Experts review impact of protectionism in diversification of risks, investments in emerging markets
by Modestus Anaesoronye
May 23, 2018 | 12:45 am| | | Start Conversation
Protectionism in the global insurance and reinsurance industry is often described as a hindrance to both emerging and mature market development, and despite the EU/U.S. covered agreement and other positive regulatory changes across the world, protectionism remains a challenge for industry players.
Protectionism Protectionist measures in the insurance and reinsurance industry were recently highlighted by international law firm Hogan Lovells in its 2018 Insurance Horizons report, which explores protectionism in emerging markets, the UK’s impending departure from the EU, and the EU/U.S. covered agreement, among other trends.
Earlier this year, Lloyd’s of London Chairman Bruce Carnegie-Brown described protectionism as the “one barrier that could stop this future in its tracks,” warning that protectionist measures in the Latin America marketplace could threaten the growth prospects of insurers and reinsurers.
The threat protectionism brings to insurers and reinsurers around the world was also highlighted by Lloyd’s Chief Executive Officer (CEO) Inga Beale, who said in an interview with Reinsurance News that certain protectionist measure threaten reinsurers’ diversification needs, calling on the market to work against the rising tide.
Concerns were also raised by global insurer Markel’s Asia unit, which warned in early 2017 that growing protectionist measures and regulatory changes that support protectionism, could hinder the reinsurance industry’s ability to transfer and diversify risk.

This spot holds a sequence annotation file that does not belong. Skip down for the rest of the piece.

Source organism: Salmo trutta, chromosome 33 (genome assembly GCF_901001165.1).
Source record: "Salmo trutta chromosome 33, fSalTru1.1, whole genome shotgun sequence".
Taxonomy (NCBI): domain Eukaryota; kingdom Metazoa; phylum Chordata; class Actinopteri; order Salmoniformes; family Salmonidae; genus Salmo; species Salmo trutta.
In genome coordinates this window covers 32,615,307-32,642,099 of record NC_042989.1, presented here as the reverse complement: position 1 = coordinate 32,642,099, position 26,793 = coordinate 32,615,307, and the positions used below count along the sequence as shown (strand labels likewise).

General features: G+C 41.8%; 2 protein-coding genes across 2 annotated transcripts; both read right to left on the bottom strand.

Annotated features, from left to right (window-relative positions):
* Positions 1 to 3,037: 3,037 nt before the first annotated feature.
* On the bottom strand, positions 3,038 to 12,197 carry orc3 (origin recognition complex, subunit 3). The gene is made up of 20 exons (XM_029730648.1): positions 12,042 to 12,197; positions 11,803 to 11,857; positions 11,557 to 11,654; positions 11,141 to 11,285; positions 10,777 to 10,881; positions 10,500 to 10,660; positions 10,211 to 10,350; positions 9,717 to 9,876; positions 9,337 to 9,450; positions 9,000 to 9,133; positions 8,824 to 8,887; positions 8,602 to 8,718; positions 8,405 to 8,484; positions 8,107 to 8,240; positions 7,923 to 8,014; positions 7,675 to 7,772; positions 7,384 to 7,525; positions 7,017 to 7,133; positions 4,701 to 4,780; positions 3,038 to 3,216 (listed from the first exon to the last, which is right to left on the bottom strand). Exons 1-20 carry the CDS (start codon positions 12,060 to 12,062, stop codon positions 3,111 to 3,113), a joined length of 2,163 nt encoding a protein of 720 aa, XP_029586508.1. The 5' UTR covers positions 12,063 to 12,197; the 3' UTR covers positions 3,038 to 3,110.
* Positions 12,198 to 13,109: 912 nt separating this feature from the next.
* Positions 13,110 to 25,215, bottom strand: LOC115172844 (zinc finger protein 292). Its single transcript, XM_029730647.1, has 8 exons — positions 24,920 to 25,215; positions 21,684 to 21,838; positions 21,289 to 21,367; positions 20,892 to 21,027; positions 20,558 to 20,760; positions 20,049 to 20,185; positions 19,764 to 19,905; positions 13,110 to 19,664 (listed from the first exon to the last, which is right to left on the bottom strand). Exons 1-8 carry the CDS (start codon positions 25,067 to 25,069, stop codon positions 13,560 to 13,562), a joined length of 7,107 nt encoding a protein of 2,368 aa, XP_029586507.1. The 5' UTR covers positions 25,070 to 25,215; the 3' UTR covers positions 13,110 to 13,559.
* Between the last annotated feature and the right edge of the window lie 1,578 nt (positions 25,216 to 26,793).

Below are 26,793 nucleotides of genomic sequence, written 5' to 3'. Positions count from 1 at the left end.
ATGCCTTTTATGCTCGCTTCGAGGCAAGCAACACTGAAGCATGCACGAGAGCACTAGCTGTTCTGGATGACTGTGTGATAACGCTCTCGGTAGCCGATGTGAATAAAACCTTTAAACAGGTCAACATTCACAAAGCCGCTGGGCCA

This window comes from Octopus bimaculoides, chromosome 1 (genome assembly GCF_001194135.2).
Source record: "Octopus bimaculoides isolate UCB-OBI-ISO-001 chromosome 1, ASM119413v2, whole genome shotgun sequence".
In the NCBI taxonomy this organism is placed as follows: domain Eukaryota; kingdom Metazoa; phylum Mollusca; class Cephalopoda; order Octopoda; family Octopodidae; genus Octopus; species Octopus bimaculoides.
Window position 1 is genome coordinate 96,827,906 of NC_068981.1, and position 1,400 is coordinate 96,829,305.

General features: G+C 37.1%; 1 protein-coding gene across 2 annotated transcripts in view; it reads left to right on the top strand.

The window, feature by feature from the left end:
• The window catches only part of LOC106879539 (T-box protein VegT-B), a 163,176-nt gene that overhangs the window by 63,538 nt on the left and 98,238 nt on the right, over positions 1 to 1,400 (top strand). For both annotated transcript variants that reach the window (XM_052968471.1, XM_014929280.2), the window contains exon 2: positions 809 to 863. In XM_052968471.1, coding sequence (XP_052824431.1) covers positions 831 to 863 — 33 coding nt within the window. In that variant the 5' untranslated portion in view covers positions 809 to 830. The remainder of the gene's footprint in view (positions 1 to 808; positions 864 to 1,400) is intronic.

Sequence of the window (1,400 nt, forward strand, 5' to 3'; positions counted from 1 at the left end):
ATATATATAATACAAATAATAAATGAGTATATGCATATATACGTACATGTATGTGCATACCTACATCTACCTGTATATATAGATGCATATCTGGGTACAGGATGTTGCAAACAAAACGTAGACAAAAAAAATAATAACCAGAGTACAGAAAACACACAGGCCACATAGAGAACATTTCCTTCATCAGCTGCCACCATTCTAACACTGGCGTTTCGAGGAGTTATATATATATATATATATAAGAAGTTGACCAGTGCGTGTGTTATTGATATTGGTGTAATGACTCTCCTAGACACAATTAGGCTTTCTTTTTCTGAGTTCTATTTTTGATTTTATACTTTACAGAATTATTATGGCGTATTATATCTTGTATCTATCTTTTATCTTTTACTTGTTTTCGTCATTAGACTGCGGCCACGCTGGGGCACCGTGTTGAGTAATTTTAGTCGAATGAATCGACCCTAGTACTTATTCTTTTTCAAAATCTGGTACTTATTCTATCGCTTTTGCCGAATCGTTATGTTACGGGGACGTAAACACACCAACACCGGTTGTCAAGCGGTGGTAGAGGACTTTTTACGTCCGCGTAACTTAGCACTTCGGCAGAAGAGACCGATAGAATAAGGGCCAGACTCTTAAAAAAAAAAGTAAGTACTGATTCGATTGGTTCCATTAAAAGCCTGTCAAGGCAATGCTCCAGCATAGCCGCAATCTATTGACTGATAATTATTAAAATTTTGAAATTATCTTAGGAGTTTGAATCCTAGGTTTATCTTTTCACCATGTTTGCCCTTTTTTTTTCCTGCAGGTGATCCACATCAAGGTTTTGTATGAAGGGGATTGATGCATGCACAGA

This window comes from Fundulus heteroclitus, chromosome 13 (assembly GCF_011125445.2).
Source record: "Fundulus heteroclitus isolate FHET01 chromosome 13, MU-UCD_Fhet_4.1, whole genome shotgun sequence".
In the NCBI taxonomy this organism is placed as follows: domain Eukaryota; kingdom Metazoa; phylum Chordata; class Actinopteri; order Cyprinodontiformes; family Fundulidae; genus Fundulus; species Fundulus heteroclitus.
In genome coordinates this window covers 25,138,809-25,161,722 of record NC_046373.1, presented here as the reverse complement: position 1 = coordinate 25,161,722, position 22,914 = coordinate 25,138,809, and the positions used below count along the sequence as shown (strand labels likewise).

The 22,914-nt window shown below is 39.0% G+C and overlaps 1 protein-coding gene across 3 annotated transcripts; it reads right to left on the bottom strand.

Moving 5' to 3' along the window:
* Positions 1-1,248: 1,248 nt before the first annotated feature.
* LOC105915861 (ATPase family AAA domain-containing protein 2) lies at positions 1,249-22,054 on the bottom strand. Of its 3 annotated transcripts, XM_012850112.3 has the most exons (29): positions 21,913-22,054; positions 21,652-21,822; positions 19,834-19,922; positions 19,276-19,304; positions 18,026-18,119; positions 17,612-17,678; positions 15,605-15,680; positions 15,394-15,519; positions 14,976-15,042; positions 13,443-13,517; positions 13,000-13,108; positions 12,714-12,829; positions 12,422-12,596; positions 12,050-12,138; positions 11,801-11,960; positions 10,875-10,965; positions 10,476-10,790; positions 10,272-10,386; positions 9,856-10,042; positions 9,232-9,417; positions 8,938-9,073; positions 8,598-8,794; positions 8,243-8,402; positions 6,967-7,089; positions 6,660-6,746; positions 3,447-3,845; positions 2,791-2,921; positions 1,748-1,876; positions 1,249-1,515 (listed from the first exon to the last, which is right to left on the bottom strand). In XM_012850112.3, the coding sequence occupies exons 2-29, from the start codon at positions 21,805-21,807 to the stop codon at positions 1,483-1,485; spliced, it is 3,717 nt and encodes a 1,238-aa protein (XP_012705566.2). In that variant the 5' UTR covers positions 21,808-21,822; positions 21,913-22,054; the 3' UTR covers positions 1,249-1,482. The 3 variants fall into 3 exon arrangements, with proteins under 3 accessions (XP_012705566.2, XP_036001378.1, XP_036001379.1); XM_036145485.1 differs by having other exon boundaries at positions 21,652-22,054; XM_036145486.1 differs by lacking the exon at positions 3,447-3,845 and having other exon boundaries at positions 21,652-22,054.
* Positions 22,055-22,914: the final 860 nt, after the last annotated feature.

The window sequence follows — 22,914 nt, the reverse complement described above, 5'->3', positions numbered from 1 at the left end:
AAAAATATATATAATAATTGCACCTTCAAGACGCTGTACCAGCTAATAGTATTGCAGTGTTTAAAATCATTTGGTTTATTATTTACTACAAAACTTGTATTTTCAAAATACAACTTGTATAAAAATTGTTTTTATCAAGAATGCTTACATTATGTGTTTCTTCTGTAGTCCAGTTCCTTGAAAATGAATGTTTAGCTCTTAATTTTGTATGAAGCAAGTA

While protectionist measures in the insurance and reinsurance industry aim to limit the amount of premiums that exit a jurisdiction’s market, essentially keeping the risk in the country, this naturally increases the volume of risk concentration within the jurisdiction’s economy, as opposed to spreading the risk throughout the global re/insurance markets.
This was something underlined by Insurance Europe last year, which noted such measures in African, Asian, and South American markets, and which highlighted the benefits of opening up markets in order to improve their domestic markets, and ultimately the economy.
Hogan Lovells notes certain protectionist measures in the re/insurance industry in emerging markets, citing regulations such as rights of first refusal and the imposition of withholding taxes from on internationally ceded premiums and collateral requirements.
“Rules requiring the cession of risks to local insurers and reinsurers apply in China, India, Indonesia, many African countries and in Brazil, Ecuador and Argentina. Between 2013 and 2015, London’s premiums from emerging markets fell from $10.5bn to $9.3bn, against strong growth in those markets,” says Hogan Lovells.
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